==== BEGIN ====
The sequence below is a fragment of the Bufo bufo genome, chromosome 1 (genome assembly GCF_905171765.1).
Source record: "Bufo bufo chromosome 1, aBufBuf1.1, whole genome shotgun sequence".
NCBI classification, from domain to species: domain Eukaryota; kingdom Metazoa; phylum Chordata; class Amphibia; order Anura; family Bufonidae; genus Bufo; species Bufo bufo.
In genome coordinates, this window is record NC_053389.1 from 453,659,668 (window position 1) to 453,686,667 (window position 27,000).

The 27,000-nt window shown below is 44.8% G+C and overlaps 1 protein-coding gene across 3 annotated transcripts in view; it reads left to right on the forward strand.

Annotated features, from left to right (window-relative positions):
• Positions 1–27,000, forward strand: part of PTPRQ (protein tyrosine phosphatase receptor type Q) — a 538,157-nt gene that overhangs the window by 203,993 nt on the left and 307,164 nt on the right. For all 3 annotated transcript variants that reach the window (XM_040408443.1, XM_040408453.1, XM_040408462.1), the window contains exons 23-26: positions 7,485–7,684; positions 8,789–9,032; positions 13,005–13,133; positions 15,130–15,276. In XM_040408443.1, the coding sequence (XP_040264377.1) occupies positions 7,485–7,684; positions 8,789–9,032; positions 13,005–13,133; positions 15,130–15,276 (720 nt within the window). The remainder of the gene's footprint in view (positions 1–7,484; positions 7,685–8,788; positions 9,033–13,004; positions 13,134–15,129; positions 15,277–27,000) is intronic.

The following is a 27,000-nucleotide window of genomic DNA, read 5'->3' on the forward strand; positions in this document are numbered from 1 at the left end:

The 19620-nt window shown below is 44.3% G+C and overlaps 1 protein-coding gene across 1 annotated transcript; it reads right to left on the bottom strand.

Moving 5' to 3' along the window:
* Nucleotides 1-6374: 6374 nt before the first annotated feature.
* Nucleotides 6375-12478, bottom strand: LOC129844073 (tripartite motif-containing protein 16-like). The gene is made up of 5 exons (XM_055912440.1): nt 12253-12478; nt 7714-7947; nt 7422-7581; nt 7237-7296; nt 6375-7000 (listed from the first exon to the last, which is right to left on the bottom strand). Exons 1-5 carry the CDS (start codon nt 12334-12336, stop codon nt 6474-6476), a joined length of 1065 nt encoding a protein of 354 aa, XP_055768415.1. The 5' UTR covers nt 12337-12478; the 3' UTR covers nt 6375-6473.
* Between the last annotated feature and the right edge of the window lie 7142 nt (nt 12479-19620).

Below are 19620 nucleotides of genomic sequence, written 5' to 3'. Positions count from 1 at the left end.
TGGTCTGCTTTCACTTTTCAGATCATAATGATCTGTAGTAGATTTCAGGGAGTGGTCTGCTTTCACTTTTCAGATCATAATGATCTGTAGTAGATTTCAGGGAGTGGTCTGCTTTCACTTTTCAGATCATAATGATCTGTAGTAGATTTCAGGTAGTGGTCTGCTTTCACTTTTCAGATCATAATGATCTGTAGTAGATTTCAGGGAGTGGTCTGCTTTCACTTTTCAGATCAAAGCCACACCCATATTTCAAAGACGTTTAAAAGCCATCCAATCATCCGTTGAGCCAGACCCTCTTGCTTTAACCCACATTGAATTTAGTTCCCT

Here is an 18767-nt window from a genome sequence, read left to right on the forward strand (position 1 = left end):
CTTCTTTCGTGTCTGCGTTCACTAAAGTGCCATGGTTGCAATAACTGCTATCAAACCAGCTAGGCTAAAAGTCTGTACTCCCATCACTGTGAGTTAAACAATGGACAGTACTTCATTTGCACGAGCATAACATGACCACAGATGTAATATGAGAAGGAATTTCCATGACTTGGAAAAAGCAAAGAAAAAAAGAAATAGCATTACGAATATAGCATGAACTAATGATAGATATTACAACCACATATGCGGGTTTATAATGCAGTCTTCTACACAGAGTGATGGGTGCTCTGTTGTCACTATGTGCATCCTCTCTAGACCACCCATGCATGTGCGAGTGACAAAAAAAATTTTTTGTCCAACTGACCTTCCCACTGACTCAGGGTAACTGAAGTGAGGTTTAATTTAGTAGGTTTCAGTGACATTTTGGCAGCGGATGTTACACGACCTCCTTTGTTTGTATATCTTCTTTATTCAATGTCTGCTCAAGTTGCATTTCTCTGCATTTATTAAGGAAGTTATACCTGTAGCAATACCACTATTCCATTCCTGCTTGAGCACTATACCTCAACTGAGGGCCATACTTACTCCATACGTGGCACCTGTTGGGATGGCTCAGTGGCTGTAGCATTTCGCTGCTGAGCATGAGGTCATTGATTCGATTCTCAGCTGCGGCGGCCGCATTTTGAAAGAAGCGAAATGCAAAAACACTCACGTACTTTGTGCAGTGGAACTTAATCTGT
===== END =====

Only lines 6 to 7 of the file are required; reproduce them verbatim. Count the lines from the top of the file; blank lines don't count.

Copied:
Annotated features, from left to right (window-relative positions):
• Positions 1–27,000, forward strand: part of PTPRQ (protein tyrosine phosphatase receptor type Q) — a 538,157-nt gene that overhangs the window by 203,993 nt on the left and 307,164 nt on the right. For all 3 annotated transcript variants that reach the window (XM_040408443.1, XM_040408453.1, XM_040408462.1), the window contains exons 23-26: positions 7,485–7,684; positions 8,789–9,032; positions 13,005–13,133; positions 15,130–15,276. In XM_040408443.1, the coding sequence (XP_040264377.1) occupies positions 7,485–7,684; positions 8,789–9,032; positions 13,005–13,133; positions 15,130–15,276 (720 nt within the window). The remainder of the gene's footprint in view (positions 1–7,484; positions 7,685–8,788; positions 9,033–13,004; positions 13,134–15,129; positions 15,277–27,000) is intronic.